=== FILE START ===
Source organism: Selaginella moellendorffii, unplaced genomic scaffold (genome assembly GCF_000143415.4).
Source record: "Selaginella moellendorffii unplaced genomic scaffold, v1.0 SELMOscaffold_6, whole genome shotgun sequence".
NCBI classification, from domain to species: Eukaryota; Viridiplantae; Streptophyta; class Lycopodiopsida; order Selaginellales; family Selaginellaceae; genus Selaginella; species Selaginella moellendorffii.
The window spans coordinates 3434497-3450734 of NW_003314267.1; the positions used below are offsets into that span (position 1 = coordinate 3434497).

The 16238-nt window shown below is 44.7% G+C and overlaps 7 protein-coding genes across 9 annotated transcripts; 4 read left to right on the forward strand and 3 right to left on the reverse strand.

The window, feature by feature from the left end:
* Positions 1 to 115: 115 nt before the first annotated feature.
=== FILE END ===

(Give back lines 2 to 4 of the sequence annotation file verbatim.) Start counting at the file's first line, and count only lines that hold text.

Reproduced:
Source record: "Selaginella moellendorffii unplaced genomic scaffold, v1.0 SELMOscaffold_6, whole genome shotgun sequence".
NCBI classification, from domain to species: Eukaryota; Viridiplantae; Streptophyta; class Lycopodiopsida; order Selaginellales; family Selaginellaceae; genus Selaginella; species Selaginella moellendorffii.
The window spans coordinates 3434497-3450734 of NW_003314267.1; the positions used below are offsets into that span (position 1 = coordinate 3434497).